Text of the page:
CEPR - Center for Economic and Policy Research

Multimedia

En Español

Em Português

Other Languages

Home Publications Blogs CEPR Blog



Labor Market Policy Research Reports, April 9 to 16 Print
Written by CEPR   
Thursday, 16 April 2015 15:19

The following reports on labor market policy were recently released:

Center for American Progress

Women of Color and the Gender Wage Gap
Milia Fisher

Hours Flexibility and the Gender Gap in Pay
Claudia Goldin

Economic Policy Institute

The Trans-Pacific Partnership Is Unlikely to Be a Good Deal for American Workers
Josh Bivens

Center for Economic and Policy Research

Partners in Austerity: Jamaica, the United States and the International Monetary Fund
Jake Johnston

Institute for Women’s Policy Research

Access to Paid Sick Time in Los Angeles, California
Jessica Milli and Daria Ulbina

The Status of Women in the States: 2015 — Poverty & Opportunity
Institute for Women’s Policy Research

Women in the Construction Trades: Earnings, Workplace Discrimination, and the Promise of Green Jobs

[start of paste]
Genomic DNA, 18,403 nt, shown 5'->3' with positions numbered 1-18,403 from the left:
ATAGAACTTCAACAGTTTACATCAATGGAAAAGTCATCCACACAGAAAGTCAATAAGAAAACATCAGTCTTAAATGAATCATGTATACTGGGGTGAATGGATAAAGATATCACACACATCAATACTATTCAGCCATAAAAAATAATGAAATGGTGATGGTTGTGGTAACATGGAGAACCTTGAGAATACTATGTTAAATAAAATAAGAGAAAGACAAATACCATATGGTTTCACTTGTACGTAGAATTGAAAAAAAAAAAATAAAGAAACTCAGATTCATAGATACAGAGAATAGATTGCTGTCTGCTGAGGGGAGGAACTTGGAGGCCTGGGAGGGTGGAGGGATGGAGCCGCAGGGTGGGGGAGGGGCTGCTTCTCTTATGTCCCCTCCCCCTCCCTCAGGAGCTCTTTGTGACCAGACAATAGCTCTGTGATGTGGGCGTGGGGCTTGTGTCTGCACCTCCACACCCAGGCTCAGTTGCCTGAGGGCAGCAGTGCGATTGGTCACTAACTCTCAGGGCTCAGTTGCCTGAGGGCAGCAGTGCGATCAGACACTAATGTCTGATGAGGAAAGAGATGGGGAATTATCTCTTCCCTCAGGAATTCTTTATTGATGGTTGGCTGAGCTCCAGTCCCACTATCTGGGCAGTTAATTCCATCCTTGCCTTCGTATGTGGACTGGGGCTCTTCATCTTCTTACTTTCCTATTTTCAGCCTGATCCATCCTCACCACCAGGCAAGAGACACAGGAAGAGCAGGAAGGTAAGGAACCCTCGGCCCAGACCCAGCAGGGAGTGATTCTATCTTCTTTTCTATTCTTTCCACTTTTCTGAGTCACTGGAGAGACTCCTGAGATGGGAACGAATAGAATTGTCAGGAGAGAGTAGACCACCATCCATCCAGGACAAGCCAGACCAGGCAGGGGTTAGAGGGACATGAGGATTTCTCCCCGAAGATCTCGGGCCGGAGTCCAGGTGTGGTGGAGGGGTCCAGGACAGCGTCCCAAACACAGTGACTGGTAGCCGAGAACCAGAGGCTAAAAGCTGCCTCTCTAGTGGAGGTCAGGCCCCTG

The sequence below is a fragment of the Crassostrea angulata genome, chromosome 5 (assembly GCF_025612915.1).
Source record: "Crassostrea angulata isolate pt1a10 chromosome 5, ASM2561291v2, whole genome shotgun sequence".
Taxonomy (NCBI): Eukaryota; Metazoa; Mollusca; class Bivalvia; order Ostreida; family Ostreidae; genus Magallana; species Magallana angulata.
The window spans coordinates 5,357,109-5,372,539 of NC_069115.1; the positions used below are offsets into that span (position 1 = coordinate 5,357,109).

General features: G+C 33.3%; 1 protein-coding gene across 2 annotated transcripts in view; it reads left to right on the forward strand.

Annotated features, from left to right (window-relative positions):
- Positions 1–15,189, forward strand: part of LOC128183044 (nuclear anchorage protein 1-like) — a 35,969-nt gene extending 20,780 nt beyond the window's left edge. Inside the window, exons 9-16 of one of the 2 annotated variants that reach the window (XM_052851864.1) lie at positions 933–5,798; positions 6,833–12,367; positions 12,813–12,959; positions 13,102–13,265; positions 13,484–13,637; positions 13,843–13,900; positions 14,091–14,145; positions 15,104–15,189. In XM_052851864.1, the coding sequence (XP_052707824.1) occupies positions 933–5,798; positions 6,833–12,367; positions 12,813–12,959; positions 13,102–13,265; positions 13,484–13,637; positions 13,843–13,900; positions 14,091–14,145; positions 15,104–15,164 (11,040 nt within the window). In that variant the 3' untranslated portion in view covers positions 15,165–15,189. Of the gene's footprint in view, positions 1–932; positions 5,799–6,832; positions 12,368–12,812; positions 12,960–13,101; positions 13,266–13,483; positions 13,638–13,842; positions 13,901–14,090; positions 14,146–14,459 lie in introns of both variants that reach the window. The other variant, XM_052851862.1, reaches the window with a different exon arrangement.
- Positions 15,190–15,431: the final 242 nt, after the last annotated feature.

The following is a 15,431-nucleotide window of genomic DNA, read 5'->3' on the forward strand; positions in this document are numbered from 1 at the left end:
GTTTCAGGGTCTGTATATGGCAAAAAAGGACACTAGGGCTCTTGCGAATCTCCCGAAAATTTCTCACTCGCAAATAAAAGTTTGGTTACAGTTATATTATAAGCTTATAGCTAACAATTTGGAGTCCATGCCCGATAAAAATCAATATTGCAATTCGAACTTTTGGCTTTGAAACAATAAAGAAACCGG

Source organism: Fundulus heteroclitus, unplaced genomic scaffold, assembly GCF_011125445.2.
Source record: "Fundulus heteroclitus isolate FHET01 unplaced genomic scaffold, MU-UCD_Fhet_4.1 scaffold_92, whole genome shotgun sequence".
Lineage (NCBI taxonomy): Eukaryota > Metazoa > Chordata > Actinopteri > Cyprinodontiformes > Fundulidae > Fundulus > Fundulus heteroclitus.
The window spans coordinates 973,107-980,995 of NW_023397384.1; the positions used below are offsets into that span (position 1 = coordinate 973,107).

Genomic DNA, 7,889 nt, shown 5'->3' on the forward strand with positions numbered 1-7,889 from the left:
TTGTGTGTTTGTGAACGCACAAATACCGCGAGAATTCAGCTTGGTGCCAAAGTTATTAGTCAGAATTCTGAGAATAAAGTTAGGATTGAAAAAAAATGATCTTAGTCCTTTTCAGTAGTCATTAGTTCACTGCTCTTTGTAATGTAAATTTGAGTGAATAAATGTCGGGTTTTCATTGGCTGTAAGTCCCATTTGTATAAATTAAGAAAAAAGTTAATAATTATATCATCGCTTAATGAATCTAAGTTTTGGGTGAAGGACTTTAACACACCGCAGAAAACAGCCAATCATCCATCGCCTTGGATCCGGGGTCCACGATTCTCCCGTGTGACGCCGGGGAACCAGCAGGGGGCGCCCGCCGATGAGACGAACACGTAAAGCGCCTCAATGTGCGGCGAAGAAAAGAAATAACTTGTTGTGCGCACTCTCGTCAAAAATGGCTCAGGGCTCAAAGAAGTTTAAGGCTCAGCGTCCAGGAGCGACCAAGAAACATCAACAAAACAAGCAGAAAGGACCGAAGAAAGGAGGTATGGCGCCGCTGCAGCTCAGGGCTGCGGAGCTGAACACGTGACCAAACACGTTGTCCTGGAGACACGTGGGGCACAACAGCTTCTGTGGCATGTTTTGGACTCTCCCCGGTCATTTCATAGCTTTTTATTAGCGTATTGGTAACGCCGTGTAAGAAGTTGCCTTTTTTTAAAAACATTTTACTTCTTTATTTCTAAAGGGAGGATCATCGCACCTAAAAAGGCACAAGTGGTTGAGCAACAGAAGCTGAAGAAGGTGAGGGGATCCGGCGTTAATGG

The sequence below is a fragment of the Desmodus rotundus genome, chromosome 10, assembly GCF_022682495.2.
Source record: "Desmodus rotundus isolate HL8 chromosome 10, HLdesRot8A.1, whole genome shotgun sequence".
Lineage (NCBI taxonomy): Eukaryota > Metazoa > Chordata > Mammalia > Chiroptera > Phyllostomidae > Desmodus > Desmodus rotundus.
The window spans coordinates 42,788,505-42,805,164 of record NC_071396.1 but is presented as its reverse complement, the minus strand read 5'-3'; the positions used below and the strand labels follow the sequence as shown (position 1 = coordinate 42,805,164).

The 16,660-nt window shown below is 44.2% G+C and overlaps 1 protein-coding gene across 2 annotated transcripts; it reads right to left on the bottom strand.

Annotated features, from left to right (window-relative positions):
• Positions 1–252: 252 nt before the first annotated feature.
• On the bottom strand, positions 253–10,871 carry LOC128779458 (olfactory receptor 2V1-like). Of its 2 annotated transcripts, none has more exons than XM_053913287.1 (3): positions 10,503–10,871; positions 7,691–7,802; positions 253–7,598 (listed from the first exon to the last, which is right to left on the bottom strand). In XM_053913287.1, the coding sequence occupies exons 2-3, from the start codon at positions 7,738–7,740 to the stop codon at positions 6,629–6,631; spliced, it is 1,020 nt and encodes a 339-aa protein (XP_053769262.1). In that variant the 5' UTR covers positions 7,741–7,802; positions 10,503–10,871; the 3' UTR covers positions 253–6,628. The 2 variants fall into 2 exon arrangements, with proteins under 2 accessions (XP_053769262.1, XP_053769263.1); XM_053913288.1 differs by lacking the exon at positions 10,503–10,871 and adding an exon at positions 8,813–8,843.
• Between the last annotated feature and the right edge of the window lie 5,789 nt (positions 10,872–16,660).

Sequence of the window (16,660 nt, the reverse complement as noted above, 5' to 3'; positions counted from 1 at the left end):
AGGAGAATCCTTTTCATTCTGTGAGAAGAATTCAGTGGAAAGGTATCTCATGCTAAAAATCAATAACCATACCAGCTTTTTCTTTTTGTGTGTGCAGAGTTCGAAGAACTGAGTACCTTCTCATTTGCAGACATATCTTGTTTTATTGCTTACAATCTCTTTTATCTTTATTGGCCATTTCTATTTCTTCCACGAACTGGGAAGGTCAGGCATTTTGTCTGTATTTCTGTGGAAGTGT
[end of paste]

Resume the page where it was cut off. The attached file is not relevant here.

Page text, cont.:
Ariane Hegewisch and Brigid O'Farrell

The Gender Wage Gap by Occupation 2014 and by Race and Ethnicity
Ariane Hegewisch and Emily Ellis

National Employment Law Project

The Growing Movement for $15
Irene Tung, Yannet Lathrop, and Paul Sonn

Institute for Research on Labor and Employment (UCLA)

Eyes on Labor: Documentaries on Work in the Neoliberal Era
Judy Branfman

Urban Institute

Promoting Social and Economic Mobility in Washington, DC
Gregory Acs, Lauren Eyster, and Jonathan Schwabish

 
Leaving the Right Way Print
Written by Nicholas Buffie   
Thursday, 16 April 2015 11:15

One of the most underutilized sources for labor market data is the Job Openings and Labor Turnover Survey (JOLTS). The survey provides valuable information on a host of topics, including how and why people leave their jobs.